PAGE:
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Simply put, Spike Milligan is the biggest figure in British comedy since World War II.
Born in India to an Irish-born father, Spike's outsider status gave him a skewed outlook ideal for comedy.
Comic skills honed by performing sketches for fellow troops during WWII service, back in Britain Spike worked as a trumpeter and jobbing scriptwriter, his breakthrough coming with The Goon Show, the surreal comedy that dominated the airwaves for nine years.
He wrote most of the 250-odd episodes single-handed, a task which contributed to a series of nervous breakdowns.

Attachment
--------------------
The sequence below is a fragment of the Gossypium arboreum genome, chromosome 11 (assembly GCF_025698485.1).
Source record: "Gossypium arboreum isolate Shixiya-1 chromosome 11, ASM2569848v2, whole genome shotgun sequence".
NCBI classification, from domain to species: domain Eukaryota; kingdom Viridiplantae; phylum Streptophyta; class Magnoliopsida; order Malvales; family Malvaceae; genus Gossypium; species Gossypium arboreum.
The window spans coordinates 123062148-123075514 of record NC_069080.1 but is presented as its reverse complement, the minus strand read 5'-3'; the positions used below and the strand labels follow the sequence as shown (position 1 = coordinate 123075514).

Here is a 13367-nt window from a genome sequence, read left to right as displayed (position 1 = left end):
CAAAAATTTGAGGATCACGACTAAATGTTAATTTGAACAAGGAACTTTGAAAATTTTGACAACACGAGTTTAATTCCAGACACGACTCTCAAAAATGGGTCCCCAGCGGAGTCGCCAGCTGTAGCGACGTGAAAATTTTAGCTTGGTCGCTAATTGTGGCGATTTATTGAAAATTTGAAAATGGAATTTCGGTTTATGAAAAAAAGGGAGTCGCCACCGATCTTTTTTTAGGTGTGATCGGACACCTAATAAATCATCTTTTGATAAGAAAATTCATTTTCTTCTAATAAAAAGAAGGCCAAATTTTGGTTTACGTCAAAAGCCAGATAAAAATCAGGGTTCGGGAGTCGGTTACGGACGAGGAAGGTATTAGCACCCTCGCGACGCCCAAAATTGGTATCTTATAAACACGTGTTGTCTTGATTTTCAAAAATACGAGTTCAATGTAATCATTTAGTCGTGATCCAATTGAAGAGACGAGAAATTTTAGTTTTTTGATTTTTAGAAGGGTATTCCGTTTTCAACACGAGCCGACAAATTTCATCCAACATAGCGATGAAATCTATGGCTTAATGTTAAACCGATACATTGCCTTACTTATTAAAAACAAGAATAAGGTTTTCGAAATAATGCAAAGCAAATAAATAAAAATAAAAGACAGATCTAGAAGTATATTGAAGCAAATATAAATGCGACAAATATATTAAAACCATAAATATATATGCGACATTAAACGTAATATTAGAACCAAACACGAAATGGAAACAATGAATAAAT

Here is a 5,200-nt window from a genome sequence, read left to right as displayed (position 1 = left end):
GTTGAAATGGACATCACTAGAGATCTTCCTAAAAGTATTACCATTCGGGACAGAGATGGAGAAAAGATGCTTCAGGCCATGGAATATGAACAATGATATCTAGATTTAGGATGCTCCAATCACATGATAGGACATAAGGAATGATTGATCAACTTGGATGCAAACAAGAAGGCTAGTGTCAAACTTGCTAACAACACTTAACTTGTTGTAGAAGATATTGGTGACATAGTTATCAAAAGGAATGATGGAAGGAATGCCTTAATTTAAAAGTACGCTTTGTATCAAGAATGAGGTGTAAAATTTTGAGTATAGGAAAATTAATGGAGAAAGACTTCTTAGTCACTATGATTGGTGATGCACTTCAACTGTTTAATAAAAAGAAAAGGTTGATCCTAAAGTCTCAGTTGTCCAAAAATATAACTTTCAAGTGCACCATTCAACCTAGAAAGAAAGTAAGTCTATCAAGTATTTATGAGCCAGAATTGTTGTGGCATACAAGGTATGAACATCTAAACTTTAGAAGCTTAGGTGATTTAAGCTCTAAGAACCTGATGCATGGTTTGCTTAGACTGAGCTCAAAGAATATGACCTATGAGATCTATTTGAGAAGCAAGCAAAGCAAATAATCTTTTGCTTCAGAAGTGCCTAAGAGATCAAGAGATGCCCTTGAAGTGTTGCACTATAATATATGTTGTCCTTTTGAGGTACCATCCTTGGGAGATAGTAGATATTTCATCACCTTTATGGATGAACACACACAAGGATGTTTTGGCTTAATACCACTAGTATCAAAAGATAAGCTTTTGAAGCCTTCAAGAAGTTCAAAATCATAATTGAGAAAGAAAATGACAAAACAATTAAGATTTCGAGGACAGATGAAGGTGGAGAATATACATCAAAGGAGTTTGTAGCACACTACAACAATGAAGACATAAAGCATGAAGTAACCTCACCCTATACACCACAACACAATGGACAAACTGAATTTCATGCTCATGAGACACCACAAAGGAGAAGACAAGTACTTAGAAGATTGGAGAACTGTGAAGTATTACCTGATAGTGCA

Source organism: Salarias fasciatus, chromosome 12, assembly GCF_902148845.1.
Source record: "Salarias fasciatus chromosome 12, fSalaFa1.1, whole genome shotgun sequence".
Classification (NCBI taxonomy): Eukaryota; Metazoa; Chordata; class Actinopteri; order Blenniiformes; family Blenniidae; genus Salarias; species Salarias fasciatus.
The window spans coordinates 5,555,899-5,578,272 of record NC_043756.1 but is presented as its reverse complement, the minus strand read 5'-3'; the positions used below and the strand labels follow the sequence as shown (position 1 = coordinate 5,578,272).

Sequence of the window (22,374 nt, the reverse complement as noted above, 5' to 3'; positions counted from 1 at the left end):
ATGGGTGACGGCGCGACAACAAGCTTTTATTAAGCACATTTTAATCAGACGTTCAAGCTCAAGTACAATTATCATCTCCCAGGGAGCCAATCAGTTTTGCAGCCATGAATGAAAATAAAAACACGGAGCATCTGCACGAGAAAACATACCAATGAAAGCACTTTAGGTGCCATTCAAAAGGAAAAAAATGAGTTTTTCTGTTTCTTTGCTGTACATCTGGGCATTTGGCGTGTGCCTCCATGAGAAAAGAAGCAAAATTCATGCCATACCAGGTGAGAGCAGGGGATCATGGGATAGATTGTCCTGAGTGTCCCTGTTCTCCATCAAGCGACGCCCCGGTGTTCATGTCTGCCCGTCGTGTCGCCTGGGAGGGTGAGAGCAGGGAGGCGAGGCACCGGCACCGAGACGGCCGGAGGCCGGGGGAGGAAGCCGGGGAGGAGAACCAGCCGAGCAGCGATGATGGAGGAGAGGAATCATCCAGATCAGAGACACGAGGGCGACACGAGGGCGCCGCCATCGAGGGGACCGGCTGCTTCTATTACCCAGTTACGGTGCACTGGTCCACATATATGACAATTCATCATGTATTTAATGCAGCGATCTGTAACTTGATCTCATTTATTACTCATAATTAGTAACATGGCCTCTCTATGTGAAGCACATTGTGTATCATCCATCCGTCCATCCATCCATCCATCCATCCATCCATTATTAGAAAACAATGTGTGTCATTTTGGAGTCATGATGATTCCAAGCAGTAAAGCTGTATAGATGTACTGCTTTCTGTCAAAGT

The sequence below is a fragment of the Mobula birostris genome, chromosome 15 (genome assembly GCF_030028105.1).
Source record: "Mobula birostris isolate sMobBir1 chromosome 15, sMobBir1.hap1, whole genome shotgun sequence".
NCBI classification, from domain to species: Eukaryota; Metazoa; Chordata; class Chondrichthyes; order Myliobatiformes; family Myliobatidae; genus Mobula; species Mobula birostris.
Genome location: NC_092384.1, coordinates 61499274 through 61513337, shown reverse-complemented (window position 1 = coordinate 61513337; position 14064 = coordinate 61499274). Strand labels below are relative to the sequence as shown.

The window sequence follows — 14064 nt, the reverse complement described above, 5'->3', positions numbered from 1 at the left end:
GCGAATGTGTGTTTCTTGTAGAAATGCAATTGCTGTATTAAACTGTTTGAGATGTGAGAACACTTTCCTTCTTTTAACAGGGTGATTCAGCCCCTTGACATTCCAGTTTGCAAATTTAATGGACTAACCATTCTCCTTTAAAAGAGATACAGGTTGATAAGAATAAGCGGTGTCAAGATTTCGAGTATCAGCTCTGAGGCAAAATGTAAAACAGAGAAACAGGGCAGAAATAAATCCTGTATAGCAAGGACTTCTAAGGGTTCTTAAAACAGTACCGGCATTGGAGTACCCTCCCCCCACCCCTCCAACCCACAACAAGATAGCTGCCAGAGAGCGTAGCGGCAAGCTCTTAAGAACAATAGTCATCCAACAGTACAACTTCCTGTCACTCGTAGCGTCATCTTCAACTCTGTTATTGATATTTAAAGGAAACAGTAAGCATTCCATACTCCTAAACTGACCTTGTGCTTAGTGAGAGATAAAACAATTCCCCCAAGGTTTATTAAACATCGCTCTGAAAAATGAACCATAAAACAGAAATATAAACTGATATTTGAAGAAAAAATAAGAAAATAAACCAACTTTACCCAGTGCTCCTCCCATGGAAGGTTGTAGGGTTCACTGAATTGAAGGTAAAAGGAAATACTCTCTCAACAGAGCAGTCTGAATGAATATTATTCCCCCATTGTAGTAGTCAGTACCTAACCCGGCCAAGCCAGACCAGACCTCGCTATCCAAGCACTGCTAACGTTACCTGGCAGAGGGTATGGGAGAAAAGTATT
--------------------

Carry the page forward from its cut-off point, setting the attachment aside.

Spike's next triumph was his Q programmes for TV, which invented a whole new comic language, abandoning punchlines and allowing sketches to morph seamlessly into each other.
He also wrote many books, including a series of much-loved army memoirs.
Spike died in 2002. A comic genius to the last, his gravestone read simply, "I told you I was ill".
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